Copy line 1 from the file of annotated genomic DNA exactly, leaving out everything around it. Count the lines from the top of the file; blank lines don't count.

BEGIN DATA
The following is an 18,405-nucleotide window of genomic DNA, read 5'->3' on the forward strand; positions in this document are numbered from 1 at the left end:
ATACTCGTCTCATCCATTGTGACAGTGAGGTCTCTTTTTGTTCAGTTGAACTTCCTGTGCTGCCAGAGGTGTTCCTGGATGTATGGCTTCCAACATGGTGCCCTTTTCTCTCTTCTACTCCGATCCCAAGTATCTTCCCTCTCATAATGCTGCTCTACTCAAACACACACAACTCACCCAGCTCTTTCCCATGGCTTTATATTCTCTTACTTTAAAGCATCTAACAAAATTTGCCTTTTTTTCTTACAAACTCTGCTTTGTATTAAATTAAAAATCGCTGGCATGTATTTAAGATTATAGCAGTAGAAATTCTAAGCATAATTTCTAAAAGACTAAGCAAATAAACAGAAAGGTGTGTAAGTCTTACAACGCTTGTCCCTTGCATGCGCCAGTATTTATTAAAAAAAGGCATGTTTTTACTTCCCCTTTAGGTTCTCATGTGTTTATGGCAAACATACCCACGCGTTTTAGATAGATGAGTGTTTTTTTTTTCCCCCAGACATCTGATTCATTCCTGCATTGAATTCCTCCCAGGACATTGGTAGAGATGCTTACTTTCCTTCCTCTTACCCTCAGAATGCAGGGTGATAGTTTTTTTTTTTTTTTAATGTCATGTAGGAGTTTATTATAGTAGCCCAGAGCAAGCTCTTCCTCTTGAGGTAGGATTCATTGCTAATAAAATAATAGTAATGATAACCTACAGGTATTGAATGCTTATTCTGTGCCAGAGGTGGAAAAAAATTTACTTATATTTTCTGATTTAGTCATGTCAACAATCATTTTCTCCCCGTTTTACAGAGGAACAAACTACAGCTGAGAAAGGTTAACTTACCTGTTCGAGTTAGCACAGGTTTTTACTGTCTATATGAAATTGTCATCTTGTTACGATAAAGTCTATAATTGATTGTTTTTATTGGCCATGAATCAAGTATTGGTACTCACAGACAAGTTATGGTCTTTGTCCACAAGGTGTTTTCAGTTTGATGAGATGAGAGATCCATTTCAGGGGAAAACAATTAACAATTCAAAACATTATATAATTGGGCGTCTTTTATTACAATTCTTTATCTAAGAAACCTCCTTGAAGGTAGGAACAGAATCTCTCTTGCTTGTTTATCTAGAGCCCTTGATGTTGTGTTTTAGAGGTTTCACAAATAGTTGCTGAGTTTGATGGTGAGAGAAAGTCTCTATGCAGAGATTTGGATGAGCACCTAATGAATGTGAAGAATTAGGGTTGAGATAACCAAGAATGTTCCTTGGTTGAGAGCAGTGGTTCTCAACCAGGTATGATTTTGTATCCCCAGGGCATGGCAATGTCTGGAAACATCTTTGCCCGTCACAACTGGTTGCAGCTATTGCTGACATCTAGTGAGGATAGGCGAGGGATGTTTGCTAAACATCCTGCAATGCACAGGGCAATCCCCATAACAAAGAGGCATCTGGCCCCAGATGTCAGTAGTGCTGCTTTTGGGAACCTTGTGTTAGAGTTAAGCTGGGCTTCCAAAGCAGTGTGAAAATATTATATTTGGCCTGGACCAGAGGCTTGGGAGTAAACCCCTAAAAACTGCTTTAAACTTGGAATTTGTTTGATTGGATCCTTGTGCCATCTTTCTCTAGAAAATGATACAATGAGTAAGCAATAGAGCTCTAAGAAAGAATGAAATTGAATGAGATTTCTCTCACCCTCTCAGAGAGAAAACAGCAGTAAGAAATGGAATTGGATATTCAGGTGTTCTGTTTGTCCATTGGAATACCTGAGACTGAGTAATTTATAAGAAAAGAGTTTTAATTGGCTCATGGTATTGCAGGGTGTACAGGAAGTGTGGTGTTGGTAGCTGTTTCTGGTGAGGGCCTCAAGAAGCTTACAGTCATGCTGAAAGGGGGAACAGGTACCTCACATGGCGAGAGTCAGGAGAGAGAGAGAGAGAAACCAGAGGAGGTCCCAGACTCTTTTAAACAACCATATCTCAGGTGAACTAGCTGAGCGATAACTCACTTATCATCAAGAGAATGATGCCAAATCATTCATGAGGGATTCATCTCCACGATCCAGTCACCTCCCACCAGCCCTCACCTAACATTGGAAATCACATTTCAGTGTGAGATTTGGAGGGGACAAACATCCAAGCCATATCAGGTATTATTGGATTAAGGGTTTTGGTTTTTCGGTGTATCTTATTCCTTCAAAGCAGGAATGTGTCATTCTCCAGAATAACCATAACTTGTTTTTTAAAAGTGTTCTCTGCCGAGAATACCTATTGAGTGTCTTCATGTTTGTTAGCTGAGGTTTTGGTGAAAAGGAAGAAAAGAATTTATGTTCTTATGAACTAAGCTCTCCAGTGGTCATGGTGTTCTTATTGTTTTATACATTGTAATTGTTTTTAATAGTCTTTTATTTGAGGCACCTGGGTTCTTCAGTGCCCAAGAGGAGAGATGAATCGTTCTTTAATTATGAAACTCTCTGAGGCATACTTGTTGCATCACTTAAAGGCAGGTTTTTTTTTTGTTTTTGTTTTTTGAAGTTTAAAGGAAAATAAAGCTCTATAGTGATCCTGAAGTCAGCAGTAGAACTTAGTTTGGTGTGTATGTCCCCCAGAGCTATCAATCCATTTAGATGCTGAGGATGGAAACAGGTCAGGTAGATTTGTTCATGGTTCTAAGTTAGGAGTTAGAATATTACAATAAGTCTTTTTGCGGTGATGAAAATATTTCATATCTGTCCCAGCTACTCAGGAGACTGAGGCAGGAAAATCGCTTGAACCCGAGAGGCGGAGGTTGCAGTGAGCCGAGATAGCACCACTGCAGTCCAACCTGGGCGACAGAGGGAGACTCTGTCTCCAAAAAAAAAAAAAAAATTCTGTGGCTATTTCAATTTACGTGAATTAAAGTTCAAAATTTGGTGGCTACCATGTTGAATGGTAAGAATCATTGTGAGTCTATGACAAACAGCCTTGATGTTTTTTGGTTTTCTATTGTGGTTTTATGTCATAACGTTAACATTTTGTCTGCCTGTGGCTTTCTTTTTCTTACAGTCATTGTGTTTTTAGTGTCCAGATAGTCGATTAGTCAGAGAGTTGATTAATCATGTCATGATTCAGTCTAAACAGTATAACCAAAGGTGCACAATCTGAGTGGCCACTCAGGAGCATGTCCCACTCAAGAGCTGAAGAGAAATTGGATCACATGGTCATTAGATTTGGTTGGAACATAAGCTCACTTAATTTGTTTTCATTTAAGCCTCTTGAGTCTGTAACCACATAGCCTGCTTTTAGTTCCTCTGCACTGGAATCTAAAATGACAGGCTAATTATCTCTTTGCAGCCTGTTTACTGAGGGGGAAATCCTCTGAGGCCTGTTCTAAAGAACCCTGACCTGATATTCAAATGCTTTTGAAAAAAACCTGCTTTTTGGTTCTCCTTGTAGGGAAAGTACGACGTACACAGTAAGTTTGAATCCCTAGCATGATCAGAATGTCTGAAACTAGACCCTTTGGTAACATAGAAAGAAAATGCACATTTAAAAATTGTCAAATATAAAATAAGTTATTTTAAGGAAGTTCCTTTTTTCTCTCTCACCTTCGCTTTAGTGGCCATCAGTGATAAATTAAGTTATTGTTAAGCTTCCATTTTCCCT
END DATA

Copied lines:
The following is an 18,405-nucleotide window of genomic DNA, read 5'->3' on the forward strand; positions in this document are numbered from 1 at the left end: